North Vietnam continued to build up its combat units in South Vietnam. With the threat of U.S. airpower removed, the North Vietnamese military moved anti-aircraft units into South Vietnam, and deployed a sophisticated air-defence network that included the long-range SA-2 surface-to-air missile system, radar-guided anti-aircraft guns and the SA-7 Grail shoulder-launched missile[4] The strong presence of North Vietnamese anti-aircraft units, which covered much of the northern provinces of South Vietnam, forced RVNAF reconnaissance and fighter aircraft to fly at higher altitudes to avoid being hit by surface-to-air missiles. Consequently, when North Vietnam went on the offensive again in 1975, the RVNAF was severely handicapped.[5]

Ho Chi Minh Campaign[edit]

Main article: Ho Chi Minh Campaign

The Ho Chi Minh Campaign commenced on March 9, 1975 and by mid-March the Army of the Republic of Vietnam (ARVN) had withdrawn from the Central Highlands.[6] The RVNAF 6th Air Force Division had been given only 48 hours to evacuate its aircraft and personnel from Pleiku Air Base leaving 64 aircraft intact, including 36 aircraft in flyable storage, and no attempt were made to put those aircraft into commission.[7] On March 27 with South Vietnamese forces of I Corps facing imminent defeat, RVNAF Brigadier-General Nguyen Duc Khanh, commander of the RVNAF 1st Air Force Division, was ordered to evacuate all flyable aircraft from Huế and Da Nang.[8]

On March 28 North Vietnamese forces closed in on Da Nang, and they subjected Da Nang Air Base to heavy artillery bombardment. Under adverse conditions, the RVNAF was able to fly about 130 aircraft out of the city, but they had to abandon 180 aircraft, including 33 A-37 Dragonflys, due to chaos, confusion, poor discipline and the breakdown of airfield security.[9] On March 29, the North Vietnamese captured Da Nang, followed by Quy Nhon on April 1 and Tuy Hòa and Nha Trang on April 2.[10] At Phan Rang Air Base, remnants of the RVNAF continued to battle North Vietnamese troops for two days after ground units of the ARVN had given up the fight. Elements of the ARVN Airborne Division were also committed into the fight, but they were overwhelmed by the North Vietnamese and Phan Rang was captured on April 16.[11]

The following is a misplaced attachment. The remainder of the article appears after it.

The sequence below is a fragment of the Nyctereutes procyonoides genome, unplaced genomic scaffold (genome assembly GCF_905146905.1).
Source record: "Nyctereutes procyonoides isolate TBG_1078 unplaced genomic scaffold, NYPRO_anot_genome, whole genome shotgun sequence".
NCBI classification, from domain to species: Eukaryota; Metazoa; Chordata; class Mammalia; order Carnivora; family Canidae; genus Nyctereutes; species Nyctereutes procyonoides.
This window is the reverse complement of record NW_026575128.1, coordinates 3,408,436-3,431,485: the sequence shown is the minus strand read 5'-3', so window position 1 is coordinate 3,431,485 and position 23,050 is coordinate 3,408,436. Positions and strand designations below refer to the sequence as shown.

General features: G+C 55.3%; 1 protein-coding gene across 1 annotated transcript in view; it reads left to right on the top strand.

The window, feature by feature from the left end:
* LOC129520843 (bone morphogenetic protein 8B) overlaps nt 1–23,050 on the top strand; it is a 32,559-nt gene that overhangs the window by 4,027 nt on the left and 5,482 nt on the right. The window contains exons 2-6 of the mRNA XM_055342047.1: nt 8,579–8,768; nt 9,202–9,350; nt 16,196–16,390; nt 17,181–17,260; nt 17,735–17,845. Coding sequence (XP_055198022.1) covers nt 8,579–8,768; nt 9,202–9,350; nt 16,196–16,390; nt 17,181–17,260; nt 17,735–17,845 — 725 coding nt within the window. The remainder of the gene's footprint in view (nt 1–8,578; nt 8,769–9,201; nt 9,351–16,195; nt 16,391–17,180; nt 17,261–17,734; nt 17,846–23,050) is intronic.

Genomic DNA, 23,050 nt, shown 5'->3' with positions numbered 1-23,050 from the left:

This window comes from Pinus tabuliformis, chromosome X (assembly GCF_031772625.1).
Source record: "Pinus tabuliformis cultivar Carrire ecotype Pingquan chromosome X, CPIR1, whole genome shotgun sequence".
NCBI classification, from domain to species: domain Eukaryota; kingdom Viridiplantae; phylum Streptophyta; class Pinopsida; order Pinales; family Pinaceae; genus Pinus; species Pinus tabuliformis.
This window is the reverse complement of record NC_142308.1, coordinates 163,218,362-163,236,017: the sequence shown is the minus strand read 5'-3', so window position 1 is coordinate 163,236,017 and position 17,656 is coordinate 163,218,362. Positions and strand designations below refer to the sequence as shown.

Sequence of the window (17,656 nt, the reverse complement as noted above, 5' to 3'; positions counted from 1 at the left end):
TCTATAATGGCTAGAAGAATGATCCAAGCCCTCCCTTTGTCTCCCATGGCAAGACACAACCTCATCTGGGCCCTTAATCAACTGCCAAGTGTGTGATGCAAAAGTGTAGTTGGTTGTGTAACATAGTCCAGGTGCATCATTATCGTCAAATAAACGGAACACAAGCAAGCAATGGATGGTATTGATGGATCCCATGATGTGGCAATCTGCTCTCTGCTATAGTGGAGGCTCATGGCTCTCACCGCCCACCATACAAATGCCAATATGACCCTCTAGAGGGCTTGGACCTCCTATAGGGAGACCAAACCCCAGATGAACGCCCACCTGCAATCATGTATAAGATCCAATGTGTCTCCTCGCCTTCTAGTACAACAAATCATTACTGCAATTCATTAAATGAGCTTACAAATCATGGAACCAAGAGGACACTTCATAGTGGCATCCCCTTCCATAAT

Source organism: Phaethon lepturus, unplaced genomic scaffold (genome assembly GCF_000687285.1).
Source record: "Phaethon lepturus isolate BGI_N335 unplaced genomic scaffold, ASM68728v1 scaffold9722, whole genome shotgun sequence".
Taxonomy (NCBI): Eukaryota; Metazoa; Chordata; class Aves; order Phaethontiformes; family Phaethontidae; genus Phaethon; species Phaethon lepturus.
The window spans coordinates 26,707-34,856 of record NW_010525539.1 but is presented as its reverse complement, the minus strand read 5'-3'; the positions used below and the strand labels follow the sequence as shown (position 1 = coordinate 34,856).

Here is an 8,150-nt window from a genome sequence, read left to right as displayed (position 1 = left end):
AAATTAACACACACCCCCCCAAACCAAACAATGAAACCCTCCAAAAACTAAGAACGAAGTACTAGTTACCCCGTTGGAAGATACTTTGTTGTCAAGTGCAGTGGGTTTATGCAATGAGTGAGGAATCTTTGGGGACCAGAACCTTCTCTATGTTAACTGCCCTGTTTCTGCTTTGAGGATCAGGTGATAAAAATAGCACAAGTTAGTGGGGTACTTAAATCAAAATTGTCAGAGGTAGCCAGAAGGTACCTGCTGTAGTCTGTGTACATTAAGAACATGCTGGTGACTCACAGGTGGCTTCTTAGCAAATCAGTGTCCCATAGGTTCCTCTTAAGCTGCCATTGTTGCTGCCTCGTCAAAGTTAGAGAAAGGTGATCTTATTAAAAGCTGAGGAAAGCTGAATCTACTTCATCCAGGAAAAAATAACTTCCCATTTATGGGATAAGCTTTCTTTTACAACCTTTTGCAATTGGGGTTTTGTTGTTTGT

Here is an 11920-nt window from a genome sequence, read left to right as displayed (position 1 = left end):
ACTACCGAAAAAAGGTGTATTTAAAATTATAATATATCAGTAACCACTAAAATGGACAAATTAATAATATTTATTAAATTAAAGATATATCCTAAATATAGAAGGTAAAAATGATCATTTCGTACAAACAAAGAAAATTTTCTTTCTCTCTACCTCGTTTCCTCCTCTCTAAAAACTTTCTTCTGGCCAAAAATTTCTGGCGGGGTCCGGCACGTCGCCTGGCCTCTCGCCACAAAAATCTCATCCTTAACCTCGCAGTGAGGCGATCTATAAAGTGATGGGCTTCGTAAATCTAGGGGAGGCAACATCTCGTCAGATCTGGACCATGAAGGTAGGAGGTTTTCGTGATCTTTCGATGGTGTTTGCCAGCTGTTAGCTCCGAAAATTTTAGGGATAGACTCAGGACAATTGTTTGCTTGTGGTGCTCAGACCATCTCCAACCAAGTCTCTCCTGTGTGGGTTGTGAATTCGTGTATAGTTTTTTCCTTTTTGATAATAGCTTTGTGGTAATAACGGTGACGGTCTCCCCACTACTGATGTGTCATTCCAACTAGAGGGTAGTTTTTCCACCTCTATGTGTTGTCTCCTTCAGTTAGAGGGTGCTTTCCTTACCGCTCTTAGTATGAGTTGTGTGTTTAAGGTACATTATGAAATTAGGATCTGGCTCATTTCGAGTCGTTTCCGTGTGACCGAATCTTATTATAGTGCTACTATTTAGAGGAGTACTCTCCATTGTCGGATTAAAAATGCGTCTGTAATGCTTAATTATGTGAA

Attack on the Presidential Palace[edit]

The red circle marks the impact point of one of Lt Trung's bombs on the roof of the Presidential Palace

On April 8, a formation of three RVNAF F-5E Tiger fighter-bombers lined up at Bien Hoa Air Base, each armed with four 250-pound bombs, for an attack on North Vietnamese positions in Bình Thuận Province.[12] Before the second aircraft took off, First Lieutenant Nguyen Thanh Trung, who piloted the third F-5, reported his aircraft was experiencing afterburner problems. When the second aircraft departed, Trung also took off, but flew towards Saigon instead of joining the formation.[12] At around 8.30am Trung dived on the Presidential Palace and dropped two bombs; the first bomb landed on the Palace grounds and caused some damage, but the second bomb failed to explode. Trung climbed to over 1,000 meters (3,300 ft) before making a second pass, this time both bombs exploded, causing minor structural damage but no casualties. After the attack, Trung flew out of Saigon and landed at the petroleum storage facility at Nha Be on the outskirts of the city, where he removed the ammunition for the 20mm cannon.[13]